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Solicitation of Comments on the Dispensing of Controlled Substances for the Treatment of Pain
February 25, 2005
Drug Enforcement Administration
2401 Jefferson Davis Highway
Alexandria, VA 22301
Re: Docket No. DEA-261N
Dear Ms. Tandy:
I am writing on behalf of the 94,000 members of the American Academy of Family Physicians (AAFP) in response to the Drug Enforcement Administration’s (DEA), “Solicitation of Comments on the Dispensing of Controlled Substances for the Treatment of Pain” published in the Federal Register on January 18, 2005. This solicitation of comments regarding pain management comes after the DEA’s release of a document entitled, “Prescription Pain Medications: Frequently Asked Questions (FAQs) and Answers for Health Care Professionals and Law Enforcement Personnel” in August 2004 and subsequent withdrawal of the document due to misstatements. The DEA outlined these misstatements in a November 16, 2004 Federal Register notice.
The Academy has previously written in support of the pain management policy outlined in the Pain Management FAQ. The AAFP supported the FAQ’s stated intent of providing medically and legally sound education to health care providers, law enforcement officials and regulators. The document offered a useful set of medical definitions for opioid dependence, tolerance and addiction for all three communities. It is vital for the DEA to have a clear understanding of medical principles and standards of care so that agents can better identify illegitimate activity that lacks a medical purpose. Therefore, the AAFP hopes that the DEA will continue to seek a common understanding with legitimate physicians of what constitutes good medical practice in pain management. From the perspective of family physicians, the FAQ represented a step towards clarity for both the medical and legal communities.
When they prescribe pain medications, physicians need clear guidance on what prescribing practices raise questions for law enforcement purposes. Otherwise, there is a risk that proper prescribing will be discouraged, and physicians will undertreat legitimate pain patients. The November 16, 2004 Federal Register listed several types of behavior as being commonly used by physicians who were illegally diverting controlled substances. In particular, the DEA describes instances where, “physician[s] wrote more than one prescription on occasions in order to spread them out.” While it is obvious this practice could be used as a tool of diversion, the same practice is widely used in physician offices for the management of non-controlled prescription drugs. This inclusion in the November 16 interim policy statement shows a lack of experience with standard physician practices, and should not by itself be interpreted solely as a sign of diversion.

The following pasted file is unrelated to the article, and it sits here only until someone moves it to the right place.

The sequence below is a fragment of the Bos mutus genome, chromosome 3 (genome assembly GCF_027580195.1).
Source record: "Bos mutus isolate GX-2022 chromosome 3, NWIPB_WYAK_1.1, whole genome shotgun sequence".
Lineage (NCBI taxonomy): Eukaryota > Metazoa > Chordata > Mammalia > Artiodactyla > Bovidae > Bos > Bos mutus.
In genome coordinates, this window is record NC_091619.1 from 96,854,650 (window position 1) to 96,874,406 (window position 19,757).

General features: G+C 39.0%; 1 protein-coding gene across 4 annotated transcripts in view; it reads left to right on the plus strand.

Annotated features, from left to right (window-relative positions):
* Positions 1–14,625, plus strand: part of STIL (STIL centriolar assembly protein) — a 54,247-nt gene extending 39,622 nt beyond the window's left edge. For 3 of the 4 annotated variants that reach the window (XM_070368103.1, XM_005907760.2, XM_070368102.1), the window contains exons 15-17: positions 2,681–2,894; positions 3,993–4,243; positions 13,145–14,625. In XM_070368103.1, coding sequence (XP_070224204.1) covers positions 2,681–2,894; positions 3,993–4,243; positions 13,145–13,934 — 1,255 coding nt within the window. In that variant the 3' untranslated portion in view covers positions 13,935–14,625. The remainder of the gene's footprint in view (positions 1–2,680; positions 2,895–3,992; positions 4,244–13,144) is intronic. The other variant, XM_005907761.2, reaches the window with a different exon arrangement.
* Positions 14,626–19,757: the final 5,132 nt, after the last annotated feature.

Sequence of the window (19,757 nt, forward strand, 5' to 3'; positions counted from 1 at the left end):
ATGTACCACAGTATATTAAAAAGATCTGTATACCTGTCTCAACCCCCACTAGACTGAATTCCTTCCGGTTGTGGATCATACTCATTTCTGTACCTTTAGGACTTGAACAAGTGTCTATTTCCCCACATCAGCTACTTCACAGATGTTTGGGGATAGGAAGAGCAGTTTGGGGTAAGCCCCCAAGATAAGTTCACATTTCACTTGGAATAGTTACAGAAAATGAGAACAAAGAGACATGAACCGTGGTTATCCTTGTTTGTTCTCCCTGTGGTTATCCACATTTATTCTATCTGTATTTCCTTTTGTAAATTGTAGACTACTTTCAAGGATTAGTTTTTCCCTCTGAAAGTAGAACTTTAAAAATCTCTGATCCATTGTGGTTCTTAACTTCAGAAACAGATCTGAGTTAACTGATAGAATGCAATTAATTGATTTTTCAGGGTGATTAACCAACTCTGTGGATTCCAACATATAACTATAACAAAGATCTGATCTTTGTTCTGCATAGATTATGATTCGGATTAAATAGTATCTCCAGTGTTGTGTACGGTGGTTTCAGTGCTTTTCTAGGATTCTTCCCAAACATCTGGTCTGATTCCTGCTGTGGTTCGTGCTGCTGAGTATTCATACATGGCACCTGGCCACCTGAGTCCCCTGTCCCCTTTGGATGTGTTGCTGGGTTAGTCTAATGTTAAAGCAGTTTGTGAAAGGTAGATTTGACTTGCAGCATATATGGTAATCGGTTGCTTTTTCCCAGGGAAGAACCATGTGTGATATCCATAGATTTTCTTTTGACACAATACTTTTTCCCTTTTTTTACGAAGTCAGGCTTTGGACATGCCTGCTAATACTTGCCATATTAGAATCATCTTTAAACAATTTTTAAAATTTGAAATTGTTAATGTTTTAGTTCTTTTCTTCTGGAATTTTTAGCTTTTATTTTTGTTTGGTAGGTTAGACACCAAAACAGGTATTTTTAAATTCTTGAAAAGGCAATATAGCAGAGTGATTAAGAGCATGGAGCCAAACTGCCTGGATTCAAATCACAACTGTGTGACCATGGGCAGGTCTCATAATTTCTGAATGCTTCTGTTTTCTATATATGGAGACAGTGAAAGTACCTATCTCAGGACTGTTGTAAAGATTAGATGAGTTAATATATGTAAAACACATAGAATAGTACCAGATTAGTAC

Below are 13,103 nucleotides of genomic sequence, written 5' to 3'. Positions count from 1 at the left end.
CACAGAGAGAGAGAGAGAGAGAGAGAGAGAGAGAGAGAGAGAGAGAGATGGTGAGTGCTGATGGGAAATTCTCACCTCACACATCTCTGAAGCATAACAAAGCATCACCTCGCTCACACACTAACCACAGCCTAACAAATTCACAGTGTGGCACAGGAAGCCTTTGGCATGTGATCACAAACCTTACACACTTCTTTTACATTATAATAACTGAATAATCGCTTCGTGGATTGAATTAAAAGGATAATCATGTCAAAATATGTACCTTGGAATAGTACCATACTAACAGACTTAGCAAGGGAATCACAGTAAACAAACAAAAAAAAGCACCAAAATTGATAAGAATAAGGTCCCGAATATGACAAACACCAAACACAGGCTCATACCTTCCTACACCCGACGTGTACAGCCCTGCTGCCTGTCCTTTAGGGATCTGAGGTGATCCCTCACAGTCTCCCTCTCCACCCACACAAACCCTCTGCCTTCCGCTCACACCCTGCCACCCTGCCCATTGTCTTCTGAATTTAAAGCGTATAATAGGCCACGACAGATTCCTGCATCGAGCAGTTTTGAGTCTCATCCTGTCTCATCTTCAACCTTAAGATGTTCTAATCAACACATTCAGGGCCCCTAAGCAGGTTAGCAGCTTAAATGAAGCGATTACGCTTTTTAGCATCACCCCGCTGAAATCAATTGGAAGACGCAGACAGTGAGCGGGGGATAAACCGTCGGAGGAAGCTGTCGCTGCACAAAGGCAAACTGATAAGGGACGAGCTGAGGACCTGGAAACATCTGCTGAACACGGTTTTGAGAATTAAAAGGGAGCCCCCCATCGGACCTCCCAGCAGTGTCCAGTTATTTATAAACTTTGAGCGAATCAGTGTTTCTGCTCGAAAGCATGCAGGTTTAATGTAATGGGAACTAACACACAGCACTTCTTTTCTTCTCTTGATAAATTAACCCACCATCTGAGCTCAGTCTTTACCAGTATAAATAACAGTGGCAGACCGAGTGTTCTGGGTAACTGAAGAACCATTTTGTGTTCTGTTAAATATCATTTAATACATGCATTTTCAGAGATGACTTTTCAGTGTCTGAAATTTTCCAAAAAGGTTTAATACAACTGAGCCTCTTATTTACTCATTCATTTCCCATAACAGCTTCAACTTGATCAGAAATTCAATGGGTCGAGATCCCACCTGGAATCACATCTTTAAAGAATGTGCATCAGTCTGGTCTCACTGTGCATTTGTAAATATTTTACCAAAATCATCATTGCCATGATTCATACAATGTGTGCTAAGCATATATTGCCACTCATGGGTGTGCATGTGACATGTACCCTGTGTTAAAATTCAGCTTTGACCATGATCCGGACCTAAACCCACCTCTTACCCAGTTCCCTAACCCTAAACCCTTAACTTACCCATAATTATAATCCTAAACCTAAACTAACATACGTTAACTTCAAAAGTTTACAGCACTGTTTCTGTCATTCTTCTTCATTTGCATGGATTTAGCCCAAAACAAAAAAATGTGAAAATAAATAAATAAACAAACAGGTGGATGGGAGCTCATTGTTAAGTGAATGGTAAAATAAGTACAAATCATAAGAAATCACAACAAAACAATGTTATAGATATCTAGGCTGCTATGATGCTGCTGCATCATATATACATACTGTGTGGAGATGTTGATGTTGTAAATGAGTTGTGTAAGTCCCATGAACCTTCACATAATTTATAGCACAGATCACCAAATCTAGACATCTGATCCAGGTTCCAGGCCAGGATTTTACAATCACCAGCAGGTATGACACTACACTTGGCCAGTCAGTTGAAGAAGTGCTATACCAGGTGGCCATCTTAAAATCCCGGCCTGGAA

For example, writing more than one prescription during a single visit could be in the best interest of an established patient with a care plan that is agreed to by both the patient and physician. This is especially applicable for established patients struggling with transportation or other access issues in rural or underserved settings. The Academy recommends the DEA consider supporting a Congressional amendment of the Controlled Substances Act so that multiple prescriptions can be written for established patients when they have a care plan that includes a medication contract as described in the article referenced:
A Tool for Safely Treating Chronic Pain, November/December 2001, p. 47.
(The second link is to the medication contract discussed in the article.)
We appreciated the willingness on the part of the DEA to understand legitimate medical practice and its discussions with the medical community. It is extremely important that the medical community and the DEA continue this dialogue, and that final and clear guidance for physicians and other prescribers be made available as soon as possible. The FAQ document was a very useful tool for providing much needed guidance to clinicians, law enforcement personnel, and others. We would urge the rapid creation of a clarified document and urge the DEA to include all interested medical specialty societies in the drafting of any such document.
The AAFP looks forward to working with the DEA on issues of common interest such as the elimination of drug diversion.
Michael O. Fleming, M.D., FAAFP
AAFP Comments to HHS Regarding Chronic Care (*PDF file)
Letter to CMS Regarding Medicaid Coverage (*PDF file)
Comments on DEA NPMR E-prescribing Rule (*PDF file)
DEA Pain Management Comments